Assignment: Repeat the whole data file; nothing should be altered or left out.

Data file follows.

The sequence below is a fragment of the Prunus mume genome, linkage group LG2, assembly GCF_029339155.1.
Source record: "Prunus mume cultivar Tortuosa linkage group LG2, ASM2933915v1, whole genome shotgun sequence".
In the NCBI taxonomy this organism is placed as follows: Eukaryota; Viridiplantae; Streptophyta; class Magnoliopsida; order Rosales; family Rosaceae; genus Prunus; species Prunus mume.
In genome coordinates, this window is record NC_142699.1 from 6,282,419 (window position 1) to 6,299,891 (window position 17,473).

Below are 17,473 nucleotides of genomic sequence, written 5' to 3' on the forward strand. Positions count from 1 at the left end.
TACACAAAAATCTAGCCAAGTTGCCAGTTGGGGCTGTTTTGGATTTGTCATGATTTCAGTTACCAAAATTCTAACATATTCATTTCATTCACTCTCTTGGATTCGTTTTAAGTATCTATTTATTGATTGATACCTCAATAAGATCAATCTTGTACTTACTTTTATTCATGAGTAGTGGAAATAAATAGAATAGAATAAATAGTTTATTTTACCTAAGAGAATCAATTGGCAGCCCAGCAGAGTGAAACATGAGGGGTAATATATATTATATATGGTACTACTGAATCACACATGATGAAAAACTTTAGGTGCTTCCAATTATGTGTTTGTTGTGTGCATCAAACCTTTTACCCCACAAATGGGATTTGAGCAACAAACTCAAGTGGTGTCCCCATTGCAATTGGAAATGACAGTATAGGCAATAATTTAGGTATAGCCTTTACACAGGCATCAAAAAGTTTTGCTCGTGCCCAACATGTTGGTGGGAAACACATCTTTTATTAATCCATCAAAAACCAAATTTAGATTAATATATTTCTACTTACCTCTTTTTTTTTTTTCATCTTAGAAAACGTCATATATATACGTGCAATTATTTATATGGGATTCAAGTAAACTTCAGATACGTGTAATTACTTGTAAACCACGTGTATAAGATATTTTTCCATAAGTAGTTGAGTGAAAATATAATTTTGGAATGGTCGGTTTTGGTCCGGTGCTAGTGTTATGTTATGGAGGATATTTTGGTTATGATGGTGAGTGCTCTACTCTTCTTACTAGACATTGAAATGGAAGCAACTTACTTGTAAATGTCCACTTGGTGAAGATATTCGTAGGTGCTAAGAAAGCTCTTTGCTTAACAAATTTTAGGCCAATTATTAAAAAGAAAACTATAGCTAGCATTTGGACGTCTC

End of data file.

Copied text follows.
The sequence below is a fragment of the Prunus mume genome, linkage group LG2, assembly GCF_029339155.1.
Source record: "Prunus mume cultivar Tortuosa linkage group LG2, ASM2933915v1, whole genome shotgun sequence".
In the NCBI taxonomy this organism is placed as follows: Eukaryota; Viridiplantae; Streptophyta; class Magnoliopsida; order Rosales; family Rosaceae; genus Prunus; species Prunus mume.
In genome coordinates, this window is record NC_142699.1 from 6,282,419 (window position 1) to 6,299,891 (window position 17,473).

Below are 17,473 nucleotides of genomic sequence, written 5' to 3' on the forward strand. Positions count from 1 at the left end.
TACACAAAAATCTAGCCAAGTTGCCAGTTGGGGCTGTTTTGGATTTGTCATGATTTCAGTTACCAAAATTCTAACATATTCATTTCATTCACTCTCTTGGATTCGTTTTAAGTATCTATTTATTGATTGATACCTCAATAAGATCAATCTTGTACTTACTTTTATTCATGAGTAGTGGAAATAAATAGAATAGAATAAATAGTTTATTTTACCTAAGAGAATCAATTGGCAGCCCAGCAGAGTGAAACATGAGGGGTAATATATATTATATATGGTACTACTGAATCACACATGATGAAAAACTTTAGGTGCTTCCAATTATGTGTTTGTTGTGTGCATCAAACCTTTTACCCCACAAATGGGATTTGAGCAACAAACTCAAGTGGTGTCCCCATTGCAATTGGAAATGACAGTATAGGCAATAATTTAGGTATAGCCTTTACACAGGCATCAAAAAGTTTTGCTCGTGCCCAACATGTTGGTGGGAAACACATCTTTTATTAATCCATCAAAAACCAAATTTAGATTAATATATTTCTACTTACCTCTTTTTTTTTTTTCATCTTAGAAAACGTCATATATATACGTGCAATTATTTATATGGGATTCAAGTAAACTTCAGATACGTGTAATTACTTGTAAACCACGTGTATAAGATATTTTTCCATAAGTAGTTGAGTGAAAATATAATTTTGGAATGGTCGGTTTTGGTCCGGTGCTAGTGTTATGTTATGGAGGATATTTTGGTTATGATGGTGAGTGCTCTACTCTTCTTACTAGACATTGAAATGGAAGCAACTTACTTGTAAATGTCCACTTGGTGAAGATATTCGTAGGTGCTAAGAAAGCTCTTTGCTTAACAAATTTTAGGCCAATTATTAAAAAGAAAACTATAGCTAGCATTTGGACGTCTC